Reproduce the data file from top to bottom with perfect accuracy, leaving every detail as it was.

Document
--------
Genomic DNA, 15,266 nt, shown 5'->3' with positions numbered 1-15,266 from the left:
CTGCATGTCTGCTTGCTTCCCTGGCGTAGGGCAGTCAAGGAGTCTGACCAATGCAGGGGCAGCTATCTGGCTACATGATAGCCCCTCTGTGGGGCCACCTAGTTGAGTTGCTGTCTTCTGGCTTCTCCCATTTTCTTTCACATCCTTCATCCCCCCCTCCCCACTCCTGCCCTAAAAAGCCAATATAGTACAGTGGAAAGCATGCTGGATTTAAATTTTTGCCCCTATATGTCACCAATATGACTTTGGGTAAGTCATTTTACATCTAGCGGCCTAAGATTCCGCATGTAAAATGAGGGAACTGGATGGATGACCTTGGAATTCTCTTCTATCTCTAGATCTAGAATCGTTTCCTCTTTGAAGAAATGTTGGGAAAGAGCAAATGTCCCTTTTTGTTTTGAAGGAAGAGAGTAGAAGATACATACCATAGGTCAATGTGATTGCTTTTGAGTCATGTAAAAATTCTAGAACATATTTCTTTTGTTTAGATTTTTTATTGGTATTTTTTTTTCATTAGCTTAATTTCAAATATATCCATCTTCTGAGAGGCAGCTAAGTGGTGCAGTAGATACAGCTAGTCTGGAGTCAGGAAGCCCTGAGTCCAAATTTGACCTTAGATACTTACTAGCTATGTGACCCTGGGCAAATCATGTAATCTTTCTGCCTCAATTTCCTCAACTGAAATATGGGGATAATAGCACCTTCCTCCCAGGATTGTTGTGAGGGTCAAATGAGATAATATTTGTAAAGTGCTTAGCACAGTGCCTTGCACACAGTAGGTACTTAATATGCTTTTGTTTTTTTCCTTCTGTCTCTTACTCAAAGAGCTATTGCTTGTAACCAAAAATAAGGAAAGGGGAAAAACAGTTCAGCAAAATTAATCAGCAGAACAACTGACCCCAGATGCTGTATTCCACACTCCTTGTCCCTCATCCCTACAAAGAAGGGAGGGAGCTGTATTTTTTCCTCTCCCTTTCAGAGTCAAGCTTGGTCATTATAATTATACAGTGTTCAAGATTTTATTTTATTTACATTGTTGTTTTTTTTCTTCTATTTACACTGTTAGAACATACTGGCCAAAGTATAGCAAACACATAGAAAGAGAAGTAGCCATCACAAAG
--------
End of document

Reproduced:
Genomic DNA, 15,266 nt, shown 5'->3' with positions numbered 1-15,266 from the left:
CTGCATGTCTGCTTGCTTCCCTGGCGTAGGGCAGTCAAGGAGTCTGACCAATGCAGGGGCAGCTATCTGGCTACATGATAGCCCCTCTGTGGGGCCACCTAGTTGAGTTGCTGTCTTCTGGCTTCTCCCATTTTCTTTCACATCCTTCATCCCCCCCTCCCCACTCCTGCCCTAAAAAGCCAATATAGTACAGTGGAAAGCATGCTGGATTTAAATTTTTGCCCCTATATGTCACCAATATGACTTTGGGTAAGTCATTTTACATCTAGCGGCCTAAGATTCCGCATGTAAAATGAGGGAACTGGATGGATGACCTTGGAATTCTCTTCTATCTCTAGATCTAGAATCGTTTCCTCTTTGAAGAAATGTTGGGAAAGAGCAAATGTCCCTTTTTGTTTTGAAGGAAGAGAGTAGAAGATACATACCATAGGTCAATGTGATTGCTTTTGAGTCATGTAAAAATTCTAGAACATATTTCTTTTGTTTAGATTTTTTATTGGTATTTTTTTTTCATTAGCTTAATTTCAAATATATCCATCTTCTGAGAGGCAGCTAAGTGGTGCAGTAGATACAGCTAGTCTGGAGTCAGGAAGCCCTGAGTCCAAATTTGACCTTAGATACTTACTAGCTATGTGACCCTGGGCAAATCATGTAATCTTTCTGCCTCAATTTCCTCAACTGAAATATGGGGATAATAGCACCTTCCTCCCAGGATTGTTGTGAGGGTCAAATGAGATAATATTTGTAAAGTGCTTAGCACAGTGCCTTGCACACAGTAGGTACTTAATATGCTTTTGTTTTTTTCCTTCTGTCTCTTACTCAAAGAGCTATTGCTTGTAACCAAAAATAAGGAAAGGGGAAAAACAGTTCAGCAAAATTAATCAGCAGAACAACTGACCCCAGATGCTGTATTCCACACTCCTTGTCCCTCATCCCTACAAAGAAGGGAGGGAGCTGTATTTTTTCCTCTCCCTTTCAGAGTCAAGCTTGGTCATTATAATTATACAGTGTTCAAGATTTTATTTTATTTACATTGTTGTTTTTTTTCTTCTATTTACACTGTTAGAACATACTGGCCAAAGTATAGCAAACACATAGAAAGAGAAGTAGCCATCACAAAG